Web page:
Not all clauses, however, which refer the mind to the definitive word the in some other part of the sentence, are definitive ; in the following the clause is descriptive : They were basking in the beams of the sun, which on that morning shone with all the warmth of summer'.

6. Other examples of descriptive clauses are: He wore a wig that flowed behind. In his hand was a torch, which lighted up the cave. The silversmith gave him a double sum, which supported him for a long time. I hoped to find some creek that I might use as a port.

Not to give up questions which I was determined to solve.

%. Of adjective clauses explanatory of nouns, or performing any office which, in the case of nouns, would put them in apposition with what they modify, these are examples: The question, what is to be done, must now be considered. Our fear that all was lost was soon confirmed. The inquiry, how it can be done, was raised. You do not tell me the reason why (or that) it is necessary. The decision whether we go or stay cannot be delayed. The connecting power of that, how, why, etc., is not so obvious in these uses ; the words are rather introductory than directly connective; still there is no other link between the two clauses than these words.

8. It will be seen by the foregoing that some adjective clauses have an adverbial, or other connective; that is, the connective performs an adverbial office in its own clause, or it is one which is often other than adjective in office. Examples of this are: He came to the spot where the fort once stood. He lived in a time when votes were venal. He felt the presentiment that this stranger had come with good intent.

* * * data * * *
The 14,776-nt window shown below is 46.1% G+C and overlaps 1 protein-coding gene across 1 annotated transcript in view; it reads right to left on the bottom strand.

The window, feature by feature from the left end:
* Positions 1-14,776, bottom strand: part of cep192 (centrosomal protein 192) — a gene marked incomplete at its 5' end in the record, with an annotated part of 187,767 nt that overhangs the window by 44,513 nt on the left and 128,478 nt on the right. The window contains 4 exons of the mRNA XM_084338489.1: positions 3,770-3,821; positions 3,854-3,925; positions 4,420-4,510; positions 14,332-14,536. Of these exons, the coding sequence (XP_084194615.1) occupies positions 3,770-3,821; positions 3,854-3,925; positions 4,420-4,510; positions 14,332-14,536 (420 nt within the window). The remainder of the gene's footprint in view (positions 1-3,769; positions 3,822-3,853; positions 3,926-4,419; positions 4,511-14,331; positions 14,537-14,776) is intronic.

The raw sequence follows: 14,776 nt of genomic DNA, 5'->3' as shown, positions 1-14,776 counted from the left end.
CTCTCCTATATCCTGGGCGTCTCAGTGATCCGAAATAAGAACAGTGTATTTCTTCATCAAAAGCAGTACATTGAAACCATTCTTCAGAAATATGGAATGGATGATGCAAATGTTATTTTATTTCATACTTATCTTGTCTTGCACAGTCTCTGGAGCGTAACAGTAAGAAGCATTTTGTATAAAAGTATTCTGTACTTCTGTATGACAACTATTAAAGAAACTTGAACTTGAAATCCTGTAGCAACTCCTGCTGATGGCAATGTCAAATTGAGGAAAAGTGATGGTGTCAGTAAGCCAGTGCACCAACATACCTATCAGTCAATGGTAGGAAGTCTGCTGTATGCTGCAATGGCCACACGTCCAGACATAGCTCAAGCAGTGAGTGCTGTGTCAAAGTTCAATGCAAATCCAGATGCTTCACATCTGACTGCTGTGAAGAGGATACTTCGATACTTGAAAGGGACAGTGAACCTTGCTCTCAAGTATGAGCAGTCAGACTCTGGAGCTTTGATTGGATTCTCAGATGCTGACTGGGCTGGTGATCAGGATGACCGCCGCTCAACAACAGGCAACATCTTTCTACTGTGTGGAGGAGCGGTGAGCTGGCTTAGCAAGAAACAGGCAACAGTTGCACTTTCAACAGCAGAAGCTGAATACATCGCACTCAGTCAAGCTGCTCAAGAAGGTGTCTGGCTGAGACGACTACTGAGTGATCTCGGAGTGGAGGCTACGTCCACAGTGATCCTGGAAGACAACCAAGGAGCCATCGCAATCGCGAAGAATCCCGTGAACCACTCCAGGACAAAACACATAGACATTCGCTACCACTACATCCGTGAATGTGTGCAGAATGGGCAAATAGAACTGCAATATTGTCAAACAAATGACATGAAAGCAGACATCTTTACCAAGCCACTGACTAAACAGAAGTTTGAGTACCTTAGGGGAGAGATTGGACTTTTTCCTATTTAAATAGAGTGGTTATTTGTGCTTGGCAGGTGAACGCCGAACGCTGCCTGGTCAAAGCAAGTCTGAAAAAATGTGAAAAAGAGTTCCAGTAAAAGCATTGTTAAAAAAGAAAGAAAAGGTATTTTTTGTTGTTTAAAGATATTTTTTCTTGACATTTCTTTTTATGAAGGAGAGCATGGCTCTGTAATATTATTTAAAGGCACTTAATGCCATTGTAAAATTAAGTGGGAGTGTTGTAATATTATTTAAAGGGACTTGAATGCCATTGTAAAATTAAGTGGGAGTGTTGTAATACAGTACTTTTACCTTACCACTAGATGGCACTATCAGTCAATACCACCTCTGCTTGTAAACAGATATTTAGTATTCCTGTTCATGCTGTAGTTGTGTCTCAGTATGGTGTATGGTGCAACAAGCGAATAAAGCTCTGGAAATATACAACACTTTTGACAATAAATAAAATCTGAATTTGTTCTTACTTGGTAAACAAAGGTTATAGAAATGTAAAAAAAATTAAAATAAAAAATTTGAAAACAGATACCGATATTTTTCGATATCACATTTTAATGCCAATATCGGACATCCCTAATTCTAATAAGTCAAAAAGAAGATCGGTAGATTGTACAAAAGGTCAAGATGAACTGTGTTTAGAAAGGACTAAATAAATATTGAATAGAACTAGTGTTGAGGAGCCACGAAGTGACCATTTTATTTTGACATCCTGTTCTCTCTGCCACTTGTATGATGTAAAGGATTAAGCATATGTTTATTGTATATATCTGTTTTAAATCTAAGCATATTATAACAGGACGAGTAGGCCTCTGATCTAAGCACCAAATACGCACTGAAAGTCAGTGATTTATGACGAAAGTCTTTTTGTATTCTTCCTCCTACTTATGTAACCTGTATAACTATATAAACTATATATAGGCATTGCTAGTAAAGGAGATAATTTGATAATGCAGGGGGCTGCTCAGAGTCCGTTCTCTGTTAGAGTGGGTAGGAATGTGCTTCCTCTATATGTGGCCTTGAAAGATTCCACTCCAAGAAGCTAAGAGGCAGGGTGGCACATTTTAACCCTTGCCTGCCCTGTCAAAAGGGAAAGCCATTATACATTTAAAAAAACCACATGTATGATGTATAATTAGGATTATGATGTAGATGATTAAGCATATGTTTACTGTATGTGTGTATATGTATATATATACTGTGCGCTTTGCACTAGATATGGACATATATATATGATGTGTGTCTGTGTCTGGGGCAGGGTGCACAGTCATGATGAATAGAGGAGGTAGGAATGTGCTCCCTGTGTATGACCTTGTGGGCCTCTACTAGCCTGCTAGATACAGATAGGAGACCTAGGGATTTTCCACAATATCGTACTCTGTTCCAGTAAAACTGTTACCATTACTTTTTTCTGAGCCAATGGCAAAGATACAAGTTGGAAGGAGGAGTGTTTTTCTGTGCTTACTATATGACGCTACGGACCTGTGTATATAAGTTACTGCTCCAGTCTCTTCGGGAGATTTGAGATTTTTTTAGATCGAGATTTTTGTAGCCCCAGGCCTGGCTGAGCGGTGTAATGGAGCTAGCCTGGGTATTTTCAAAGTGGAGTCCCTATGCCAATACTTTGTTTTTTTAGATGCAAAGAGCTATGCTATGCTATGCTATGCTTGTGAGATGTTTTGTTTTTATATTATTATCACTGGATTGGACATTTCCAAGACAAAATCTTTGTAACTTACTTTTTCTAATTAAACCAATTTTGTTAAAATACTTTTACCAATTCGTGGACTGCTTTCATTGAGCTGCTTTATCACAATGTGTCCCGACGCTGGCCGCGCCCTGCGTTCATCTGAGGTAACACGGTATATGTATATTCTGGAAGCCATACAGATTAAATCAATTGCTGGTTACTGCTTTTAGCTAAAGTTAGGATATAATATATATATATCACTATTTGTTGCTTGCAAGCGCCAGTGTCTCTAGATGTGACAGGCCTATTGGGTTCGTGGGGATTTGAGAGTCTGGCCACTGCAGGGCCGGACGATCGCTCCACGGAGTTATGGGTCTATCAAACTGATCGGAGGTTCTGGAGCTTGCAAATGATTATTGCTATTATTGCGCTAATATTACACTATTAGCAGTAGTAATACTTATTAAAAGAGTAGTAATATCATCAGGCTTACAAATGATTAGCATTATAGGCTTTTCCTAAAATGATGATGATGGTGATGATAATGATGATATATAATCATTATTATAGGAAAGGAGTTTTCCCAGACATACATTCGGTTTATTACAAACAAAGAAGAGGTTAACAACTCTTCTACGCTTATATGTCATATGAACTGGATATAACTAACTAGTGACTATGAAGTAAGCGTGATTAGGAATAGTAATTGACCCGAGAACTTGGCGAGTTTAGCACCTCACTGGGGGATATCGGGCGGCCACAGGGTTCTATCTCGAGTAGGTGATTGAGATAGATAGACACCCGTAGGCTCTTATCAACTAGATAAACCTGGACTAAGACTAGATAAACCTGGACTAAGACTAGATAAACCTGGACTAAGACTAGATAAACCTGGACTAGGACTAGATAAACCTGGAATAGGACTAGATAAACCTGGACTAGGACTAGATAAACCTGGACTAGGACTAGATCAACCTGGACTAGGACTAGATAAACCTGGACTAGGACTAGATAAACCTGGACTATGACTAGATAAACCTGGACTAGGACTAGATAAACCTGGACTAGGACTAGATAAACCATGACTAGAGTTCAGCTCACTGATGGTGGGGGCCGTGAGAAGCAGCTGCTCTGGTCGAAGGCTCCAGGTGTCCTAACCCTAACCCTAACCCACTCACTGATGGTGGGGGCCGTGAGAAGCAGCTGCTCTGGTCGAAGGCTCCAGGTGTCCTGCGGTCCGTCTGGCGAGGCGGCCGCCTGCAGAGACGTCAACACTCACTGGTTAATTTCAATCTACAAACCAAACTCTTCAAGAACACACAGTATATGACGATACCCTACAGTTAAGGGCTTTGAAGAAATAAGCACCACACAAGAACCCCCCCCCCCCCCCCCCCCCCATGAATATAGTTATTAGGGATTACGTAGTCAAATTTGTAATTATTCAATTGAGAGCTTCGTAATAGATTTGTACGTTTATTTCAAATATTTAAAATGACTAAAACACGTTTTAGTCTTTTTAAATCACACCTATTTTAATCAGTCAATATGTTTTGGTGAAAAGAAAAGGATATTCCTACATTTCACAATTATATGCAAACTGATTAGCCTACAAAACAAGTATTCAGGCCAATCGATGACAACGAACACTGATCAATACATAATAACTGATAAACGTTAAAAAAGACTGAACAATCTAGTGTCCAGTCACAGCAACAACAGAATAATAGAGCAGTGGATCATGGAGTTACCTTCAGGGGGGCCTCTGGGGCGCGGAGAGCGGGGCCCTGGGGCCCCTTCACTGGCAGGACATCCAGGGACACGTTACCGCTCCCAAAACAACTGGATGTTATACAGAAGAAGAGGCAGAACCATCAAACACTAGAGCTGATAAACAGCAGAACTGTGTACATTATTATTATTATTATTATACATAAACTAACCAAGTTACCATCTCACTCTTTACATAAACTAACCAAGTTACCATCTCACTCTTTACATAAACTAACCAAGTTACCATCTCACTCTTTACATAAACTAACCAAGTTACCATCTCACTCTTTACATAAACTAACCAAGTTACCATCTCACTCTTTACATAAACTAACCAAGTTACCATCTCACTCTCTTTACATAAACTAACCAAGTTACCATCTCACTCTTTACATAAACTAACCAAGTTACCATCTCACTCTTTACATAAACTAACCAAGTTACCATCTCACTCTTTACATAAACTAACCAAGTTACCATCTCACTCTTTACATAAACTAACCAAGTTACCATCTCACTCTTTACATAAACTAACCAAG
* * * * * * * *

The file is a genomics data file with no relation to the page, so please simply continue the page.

1. What offices do adjective clauses perform ? 2. What are their connectives? 3. Distinguish between restrictive and descriptive clauses. 4. What is the determining question ? 5. Give the examples of definitive clauses, and find others. 6. The same of descriptive clauses. 7. Give examples of explanatory clauses and others joined to nouns. 8. Give examples of adjective clauses whose connective is an adverbial word.


Analyze, according to the general directions given, the following sentences.

NOTE.–From this point on, words in italics are to be parsed. It is expected, of course, that particular attention will be paid in each lesson to the subject of the lesson ; for example, to adjective clauses in the following exercise.


1. I eagerly listened to the echo that reverberated again and again.

2. In a moment my pursuers appeared on the bank above me, which here rose to the height of ten or twelve feet.

3. I never see a broad sheet of ice by moonlight without thinking of that snuffling breath, and of those ferocious beasts that followed me so closely down that frozen river.

4. The deep affections of the breast,

That Heaven to living things imparts,
Are not exclusively possessed

By human hearts.
5. A parrot, from the Spanish main,

Which had been early caged, came o'er,
With bright wings, to the bleak domain

Of Mulla's shore.
6. To spicy groves where he had won

His plumage of resplendent hue,
His native fruits, and skies, and sun,

He bade adieu. 1. A story is told of another fox who displayed great sagacity in getting out of an equally bad scrape.

8. I determined to get sight of the young girl's drawingbook, which I suspected to have her heart shut up in it.

9. Hearest thou voices on the shore

That our ears perceive no more? 10. The theory that the earth is a plane was long since exploded.